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Students at Harvard Law School produce scholarly journals devoted to specific substantive areas of the law and to various approaches to examining legal developments. These student-edited publications offer invaluable practical experience in legal writing, editing, and scholarship.

Please note that the following journals are run independently of the Office of Community Engagement, Equity, and Belonging:
The Harvard Law Review, and the Journal of Law and Public Policy should be contacted directly.

Subscriptions for 2024

The subscription cycle for 2024 is now open and will close on February 7. Subscription agencies please email ceeb@law.harvard.edu for more information.

Frequently Asked Questions

  • What is a journal, and why should I get involved?

    A journal is a student-run organization that selects, edits, and publishes legal scholarship written by scholars and practitioners. At HLS, you might consider joining a journal for many reasons: to learn more about a particular area of law, to find connections with others who have similar academic interests, for career benefits, to gain experience in reading and editing legal scholarship, to influence legal scholarship, and to find a community as HLS.

  • How can I get involved?

    Being a “subciter” is typically the first role you will hold on a journal at HLS. Each semester, journals will recruit subciters to their journal. “Subciting” involves checking each source in a piece for accuracy (does the source support the author’s point?) and Bluebooking (you’ll learn how to do this in Legal Research & Writing, but the Bluebook is the generally accepted style guide for legal writing). You will be supervised by other students in the journal and will have the opportunity to ask questions. Most journals conduct “Subciter Training” where they show you how to subcite.

  • What is the time commitment?

    It depends on the journal, but subciters can typically expect to spend between 3-8 hours per semester on mandatory journal work. Usually the “subcite” is conducted over one single day during the semester. Some journals require subciters to do work in addition to the subcite; for instance, subciters may be required to help with “galleys” at the end of the semester when the piece is checked over for any last minute errors. Note that some journals only conduct one subcite per year, rather than one each semester.

  • How can transfers/LLMs become involved with a journal?

    Journals love transfers and LLMs! Some journals have policies of promoting transfers/LLMs to leadership positions right away. Feel free to email journals you are interested in to inquire about special opportunities.

  • What leadership positions and promotional opportunities exist within journals?

    Although journals use different terminology for their roles, all journals have opportunities for promotion. If you’re excited about getting more involved, journals want to support you and find ways for you to make an impact. Leadership positions include both editorial leadership (for instance, technical editors who supervise subciters) and membership leadership (for instance, events directors).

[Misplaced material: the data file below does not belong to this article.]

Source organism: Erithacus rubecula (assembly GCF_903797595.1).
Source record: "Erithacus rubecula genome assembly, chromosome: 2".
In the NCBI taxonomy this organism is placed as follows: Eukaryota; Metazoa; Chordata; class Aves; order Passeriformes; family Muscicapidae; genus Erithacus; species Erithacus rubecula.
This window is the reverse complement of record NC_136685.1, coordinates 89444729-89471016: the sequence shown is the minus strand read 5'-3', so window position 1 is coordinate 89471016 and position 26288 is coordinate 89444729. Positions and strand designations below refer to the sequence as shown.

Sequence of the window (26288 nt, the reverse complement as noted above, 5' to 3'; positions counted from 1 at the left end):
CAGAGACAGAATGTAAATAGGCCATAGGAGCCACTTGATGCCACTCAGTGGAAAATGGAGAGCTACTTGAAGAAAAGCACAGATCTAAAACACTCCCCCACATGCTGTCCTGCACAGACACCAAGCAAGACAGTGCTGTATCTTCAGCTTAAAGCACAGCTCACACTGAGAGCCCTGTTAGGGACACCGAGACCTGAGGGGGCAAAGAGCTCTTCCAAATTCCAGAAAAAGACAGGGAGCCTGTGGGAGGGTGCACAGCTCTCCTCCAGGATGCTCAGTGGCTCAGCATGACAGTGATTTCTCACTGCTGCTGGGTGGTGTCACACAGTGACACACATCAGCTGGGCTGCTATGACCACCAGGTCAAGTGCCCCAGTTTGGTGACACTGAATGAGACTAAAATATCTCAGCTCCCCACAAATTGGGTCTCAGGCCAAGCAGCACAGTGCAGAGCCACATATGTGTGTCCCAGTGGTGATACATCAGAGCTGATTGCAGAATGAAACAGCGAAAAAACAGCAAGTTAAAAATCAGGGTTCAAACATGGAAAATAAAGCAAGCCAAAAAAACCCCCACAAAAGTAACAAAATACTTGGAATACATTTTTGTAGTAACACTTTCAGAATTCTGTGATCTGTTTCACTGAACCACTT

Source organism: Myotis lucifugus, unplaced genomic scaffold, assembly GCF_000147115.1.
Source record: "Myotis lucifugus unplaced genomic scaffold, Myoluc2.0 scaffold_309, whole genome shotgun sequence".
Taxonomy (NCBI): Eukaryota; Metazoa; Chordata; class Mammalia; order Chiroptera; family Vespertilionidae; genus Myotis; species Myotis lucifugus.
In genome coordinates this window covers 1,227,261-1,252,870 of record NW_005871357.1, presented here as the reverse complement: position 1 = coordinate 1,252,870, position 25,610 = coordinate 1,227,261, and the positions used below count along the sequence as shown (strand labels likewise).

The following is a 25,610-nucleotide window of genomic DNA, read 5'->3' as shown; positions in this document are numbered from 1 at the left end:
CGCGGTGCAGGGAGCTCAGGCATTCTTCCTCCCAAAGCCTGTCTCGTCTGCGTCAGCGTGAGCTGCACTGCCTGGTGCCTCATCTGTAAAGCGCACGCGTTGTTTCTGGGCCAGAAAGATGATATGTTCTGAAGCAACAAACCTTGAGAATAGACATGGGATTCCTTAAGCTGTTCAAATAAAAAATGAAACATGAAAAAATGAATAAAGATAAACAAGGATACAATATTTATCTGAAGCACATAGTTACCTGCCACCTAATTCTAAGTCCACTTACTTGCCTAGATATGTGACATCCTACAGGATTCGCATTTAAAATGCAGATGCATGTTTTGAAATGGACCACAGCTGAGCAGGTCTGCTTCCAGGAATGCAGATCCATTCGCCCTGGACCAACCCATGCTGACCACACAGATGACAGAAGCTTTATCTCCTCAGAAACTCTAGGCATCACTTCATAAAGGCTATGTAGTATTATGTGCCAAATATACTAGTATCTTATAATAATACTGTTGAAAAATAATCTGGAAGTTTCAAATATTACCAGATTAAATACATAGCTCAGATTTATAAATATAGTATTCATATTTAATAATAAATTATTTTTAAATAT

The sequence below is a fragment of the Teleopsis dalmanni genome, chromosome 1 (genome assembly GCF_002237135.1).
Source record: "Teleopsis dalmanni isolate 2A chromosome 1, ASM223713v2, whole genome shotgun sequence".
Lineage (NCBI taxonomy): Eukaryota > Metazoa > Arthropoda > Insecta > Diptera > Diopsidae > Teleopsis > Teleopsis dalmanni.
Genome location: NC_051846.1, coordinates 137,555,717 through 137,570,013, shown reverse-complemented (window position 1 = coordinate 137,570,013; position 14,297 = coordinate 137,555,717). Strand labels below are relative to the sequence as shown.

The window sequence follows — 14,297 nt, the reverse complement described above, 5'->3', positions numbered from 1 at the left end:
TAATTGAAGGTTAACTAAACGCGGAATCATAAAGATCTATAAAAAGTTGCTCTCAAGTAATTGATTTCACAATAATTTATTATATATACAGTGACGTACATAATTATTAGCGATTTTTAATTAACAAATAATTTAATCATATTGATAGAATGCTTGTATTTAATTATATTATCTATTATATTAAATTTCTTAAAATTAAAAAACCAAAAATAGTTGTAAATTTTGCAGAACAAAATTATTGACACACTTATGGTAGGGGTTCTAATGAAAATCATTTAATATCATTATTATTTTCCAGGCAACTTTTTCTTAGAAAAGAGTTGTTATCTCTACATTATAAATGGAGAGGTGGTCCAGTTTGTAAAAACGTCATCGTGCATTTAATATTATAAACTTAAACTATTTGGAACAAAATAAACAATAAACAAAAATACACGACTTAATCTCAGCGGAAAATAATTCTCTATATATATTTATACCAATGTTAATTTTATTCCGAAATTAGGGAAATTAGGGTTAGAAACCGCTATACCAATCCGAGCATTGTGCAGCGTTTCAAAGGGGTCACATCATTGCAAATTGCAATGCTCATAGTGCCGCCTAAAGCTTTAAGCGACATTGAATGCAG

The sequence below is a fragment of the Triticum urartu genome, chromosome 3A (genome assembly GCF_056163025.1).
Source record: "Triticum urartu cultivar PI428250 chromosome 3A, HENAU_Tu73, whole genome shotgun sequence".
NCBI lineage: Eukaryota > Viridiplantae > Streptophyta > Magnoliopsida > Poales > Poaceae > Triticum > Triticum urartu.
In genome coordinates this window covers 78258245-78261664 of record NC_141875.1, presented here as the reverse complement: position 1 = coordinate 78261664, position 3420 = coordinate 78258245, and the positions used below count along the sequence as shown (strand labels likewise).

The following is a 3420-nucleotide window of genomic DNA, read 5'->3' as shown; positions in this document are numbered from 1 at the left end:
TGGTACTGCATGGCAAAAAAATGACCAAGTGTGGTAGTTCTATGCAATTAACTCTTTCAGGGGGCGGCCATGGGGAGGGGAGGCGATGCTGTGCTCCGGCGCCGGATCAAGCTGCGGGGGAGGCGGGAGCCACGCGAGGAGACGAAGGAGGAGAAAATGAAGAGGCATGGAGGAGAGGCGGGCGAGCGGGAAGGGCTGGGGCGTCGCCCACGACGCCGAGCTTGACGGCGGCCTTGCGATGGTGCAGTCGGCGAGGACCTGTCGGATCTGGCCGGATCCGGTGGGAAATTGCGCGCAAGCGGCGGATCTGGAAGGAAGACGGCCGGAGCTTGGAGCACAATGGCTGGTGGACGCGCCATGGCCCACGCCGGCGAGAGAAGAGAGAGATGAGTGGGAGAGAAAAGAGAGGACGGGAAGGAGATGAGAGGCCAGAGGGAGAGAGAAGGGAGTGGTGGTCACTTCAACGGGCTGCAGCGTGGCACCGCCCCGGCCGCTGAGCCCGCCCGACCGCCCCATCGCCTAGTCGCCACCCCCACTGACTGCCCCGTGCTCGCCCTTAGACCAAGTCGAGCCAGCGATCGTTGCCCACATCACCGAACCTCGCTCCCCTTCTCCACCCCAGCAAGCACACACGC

• Are there ways to get more involved as a 1L?

    Some journals promote after one semester, and most journals offer volunteer opportunities for staffing events and editing throughout the semester.

  • What are the benefits (career, social, academic) of joining a journal?

    There are plenty of benefits to joining a journal. A journal can be an important line on your resume when applying to summer jobs and judicial clerkships, demonstrating that you have taken the time to learn the Bluebook (the legal editing guide)and develop your skills in legal research and writing. Judges especially love to see journals on resumes, given that the journal experience supplements the legal education that you get through the ordinary classroom experience. Journals also allow you to put a line on your resume to showcase interest in — and an understanding of — a particular field in which you may not have much other experience. Moreover, journals are a great way to meet other law students with similar interests, and students at HLS often meet some of their best friends through journal work. Finally, the editorial process lends itself to careful engagement with academic legal texts and case law, helping you become a better law student.

  • Can I still be on a journal if I don’t have the Bluebook fully mastered?

    Yes! Journal members recognize that you are just learning the Bluebook. Many journal members say their experience on a journal is what helped them successfully navigate through the Bluebook! Journals offer substantive training on the Bluebook and mentorship in the form of journal members in leadership positions who can give you feedback on your editing.

  • How can I start a new journal?

    The Law School is not currently accepting applications for new journals.

overhead view of students working in the student journals site

Tools for Student Journals

Everything you need to know about working with the Student Journals Office to publish your journal, or start a new journal.

Tools for Student Journals